As you may already know, there is nothing more exciting nor handles better than the Honda RC30. The looks, graphics, and colors of the bike need no apology either. They are absolutely a stand-out in any crowd of motorcycles. Most RC30s were extensively raced and it is very hard to find one that has not been modified or raced. You are looking at one that has not been abused in that way shape or form. This bike is always kept on a trickle charge and ready take a trip to any bike show at a moment’s notice. This is truly a bike for a serious collection and it would be a shame to abuse it. Oh yes, it comes with a new Honda rear wheel stand still in the box.

All my bikes are kept in climate controlled storage and on trickle chargers when not in use so they are always ready to take a day’s ride at a moment’s notice.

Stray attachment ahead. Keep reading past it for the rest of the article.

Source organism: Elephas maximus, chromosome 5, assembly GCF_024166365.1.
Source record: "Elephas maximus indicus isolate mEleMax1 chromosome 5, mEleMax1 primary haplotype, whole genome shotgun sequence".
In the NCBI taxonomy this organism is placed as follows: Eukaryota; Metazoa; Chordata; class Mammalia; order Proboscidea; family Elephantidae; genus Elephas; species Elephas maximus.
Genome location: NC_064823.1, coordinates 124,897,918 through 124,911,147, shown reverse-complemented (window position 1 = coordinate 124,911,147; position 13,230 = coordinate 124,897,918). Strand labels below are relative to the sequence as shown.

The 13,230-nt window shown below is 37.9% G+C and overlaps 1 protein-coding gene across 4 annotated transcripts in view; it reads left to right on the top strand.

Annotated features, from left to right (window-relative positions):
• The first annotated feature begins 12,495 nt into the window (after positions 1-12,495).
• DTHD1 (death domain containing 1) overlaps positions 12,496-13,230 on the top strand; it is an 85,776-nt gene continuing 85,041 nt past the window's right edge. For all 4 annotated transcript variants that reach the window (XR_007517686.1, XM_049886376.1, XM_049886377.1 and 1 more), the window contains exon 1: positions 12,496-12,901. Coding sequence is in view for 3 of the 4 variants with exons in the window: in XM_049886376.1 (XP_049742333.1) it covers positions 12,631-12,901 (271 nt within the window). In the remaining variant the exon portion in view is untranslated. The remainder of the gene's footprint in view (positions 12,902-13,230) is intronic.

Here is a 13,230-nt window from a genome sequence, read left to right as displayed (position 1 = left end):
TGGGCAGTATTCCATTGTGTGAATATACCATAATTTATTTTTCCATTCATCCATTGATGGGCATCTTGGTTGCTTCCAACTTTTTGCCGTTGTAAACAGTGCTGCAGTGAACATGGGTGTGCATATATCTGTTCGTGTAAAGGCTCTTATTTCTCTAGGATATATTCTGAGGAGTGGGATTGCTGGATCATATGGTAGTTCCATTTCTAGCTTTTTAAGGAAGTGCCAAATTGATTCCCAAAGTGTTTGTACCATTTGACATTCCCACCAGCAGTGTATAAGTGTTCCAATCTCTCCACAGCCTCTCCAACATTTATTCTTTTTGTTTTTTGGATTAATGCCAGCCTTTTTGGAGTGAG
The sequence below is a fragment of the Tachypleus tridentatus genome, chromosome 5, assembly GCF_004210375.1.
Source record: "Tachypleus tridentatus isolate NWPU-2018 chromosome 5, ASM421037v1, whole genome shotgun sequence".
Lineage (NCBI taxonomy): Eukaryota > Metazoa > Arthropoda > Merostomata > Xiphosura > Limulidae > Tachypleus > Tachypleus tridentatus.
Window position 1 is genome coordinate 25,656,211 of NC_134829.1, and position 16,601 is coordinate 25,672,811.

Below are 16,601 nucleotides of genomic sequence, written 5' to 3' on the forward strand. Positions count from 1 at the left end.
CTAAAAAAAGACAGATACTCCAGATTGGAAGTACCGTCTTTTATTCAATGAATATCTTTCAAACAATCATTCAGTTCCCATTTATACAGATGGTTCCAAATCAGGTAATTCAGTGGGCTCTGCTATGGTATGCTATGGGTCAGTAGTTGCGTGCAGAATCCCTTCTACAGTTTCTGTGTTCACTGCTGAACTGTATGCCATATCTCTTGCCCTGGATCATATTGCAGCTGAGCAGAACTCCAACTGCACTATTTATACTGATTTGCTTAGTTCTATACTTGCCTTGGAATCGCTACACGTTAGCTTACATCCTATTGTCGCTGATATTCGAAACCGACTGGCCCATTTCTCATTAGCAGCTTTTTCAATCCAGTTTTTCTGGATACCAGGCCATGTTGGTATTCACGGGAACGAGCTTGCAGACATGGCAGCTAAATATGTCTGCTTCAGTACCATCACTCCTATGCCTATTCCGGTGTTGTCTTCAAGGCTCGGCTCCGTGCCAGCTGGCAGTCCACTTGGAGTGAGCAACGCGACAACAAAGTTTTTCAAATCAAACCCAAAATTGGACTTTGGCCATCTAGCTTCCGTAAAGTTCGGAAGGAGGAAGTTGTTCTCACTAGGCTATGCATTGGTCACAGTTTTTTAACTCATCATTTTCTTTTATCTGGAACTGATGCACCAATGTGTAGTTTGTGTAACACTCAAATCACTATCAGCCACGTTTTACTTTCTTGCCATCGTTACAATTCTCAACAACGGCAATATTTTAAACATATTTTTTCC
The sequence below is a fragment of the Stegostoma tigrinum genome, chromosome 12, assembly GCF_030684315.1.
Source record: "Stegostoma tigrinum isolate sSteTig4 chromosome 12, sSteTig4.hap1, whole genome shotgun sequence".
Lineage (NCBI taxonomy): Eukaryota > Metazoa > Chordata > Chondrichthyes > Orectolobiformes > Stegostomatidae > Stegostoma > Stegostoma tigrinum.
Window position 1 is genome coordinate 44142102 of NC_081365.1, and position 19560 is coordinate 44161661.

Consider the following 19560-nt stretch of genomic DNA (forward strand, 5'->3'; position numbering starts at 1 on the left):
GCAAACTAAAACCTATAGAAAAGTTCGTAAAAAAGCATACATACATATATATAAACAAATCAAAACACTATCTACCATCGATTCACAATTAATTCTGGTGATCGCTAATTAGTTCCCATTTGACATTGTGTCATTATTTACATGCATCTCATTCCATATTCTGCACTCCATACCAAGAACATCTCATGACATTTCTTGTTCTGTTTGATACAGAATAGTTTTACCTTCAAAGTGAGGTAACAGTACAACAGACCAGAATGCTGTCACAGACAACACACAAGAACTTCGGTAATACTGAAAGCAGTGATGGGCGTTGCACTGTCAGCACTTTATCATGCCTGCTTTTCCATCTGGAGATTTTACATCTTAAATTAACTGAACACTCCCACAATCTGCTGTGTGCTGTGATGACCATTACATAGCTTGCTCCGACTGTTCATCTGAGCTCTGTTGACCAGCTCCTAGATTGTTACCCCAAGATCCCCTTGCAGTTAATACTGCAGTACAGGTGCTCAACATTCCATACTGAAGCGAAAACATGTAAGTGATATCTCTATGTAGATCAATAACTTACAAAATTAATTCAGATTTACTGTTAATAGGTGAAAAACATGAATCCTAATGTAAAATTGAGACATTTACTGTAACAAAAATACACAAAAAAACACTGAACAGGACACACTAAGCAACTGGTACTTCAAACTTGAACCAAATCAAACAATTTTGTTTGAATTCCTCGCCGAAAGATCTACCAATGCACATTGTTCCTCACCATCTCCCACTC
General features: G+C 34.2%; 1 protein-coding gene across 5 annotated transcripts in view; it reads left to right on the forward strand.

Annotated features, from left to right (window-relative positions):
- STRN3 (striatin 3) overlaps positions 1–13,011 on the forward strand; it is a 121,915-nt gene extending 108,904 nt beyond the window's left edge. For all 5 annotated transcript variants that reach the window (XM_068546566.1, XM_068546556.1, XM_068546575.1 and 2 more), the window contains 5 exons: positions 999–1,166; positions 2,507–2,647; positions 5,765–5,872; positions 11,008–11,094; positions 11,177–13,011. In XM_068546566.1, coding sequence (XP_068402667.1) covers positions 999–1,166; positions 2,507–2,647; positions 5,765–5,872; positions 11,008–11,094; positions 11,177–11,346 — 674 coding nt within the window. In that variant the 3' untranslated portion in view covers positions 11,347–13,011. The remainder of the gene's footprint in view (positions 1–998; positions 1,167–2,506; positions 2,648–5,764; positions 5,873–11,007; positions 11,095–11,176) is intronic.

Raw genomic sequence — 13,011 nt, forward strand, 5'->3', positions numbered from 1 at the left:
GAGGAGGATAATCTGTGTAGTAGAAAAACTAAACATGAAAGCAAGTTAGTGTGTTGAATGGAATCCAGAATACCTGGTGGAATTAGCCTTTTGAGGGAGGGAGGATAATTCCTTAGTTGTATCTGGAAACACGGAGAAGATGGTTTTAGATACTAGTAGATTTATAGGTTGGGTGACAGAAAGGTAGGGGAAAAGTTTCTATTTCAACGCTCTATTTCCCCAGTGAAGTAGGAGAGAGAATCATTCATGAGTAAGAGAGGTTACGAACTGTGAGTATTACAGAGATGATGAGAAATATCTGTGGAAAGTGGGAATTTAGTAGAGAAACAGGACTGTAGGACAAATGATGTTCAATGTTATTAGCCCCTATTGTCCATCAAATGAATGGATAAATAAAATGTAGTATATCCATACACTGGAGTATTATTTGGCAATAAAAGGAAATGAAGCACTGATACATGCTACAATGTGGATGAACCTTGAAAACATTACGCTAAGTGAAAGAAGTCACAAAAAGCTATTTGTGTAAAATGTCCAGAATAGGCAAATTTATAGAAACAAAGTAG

Honda might be accused of an obsession with the V-4, which brought it multiple WSBK titles along with TT and endurance racing wins.  After Superbike rulesmakers made a short dalliance with the V-twin an offer they couldn’t refuse, Honda returned to the four with the RC212V.  But for road riders, the RC30 was a moment when you could buy something very special from the local dealer, even though it cost twice as much as the nearest competitor.  That moment is reflected in recent asking prices even for fairly well-used examples.  But in this case, we have an RC30 that has been in a collector’s hands from day one, without damage history and in impeccable shape.  Please contact Joe for more information at 847-774-4857.

-donn

Featured Listing – 1990 Honda VFR750R / RC30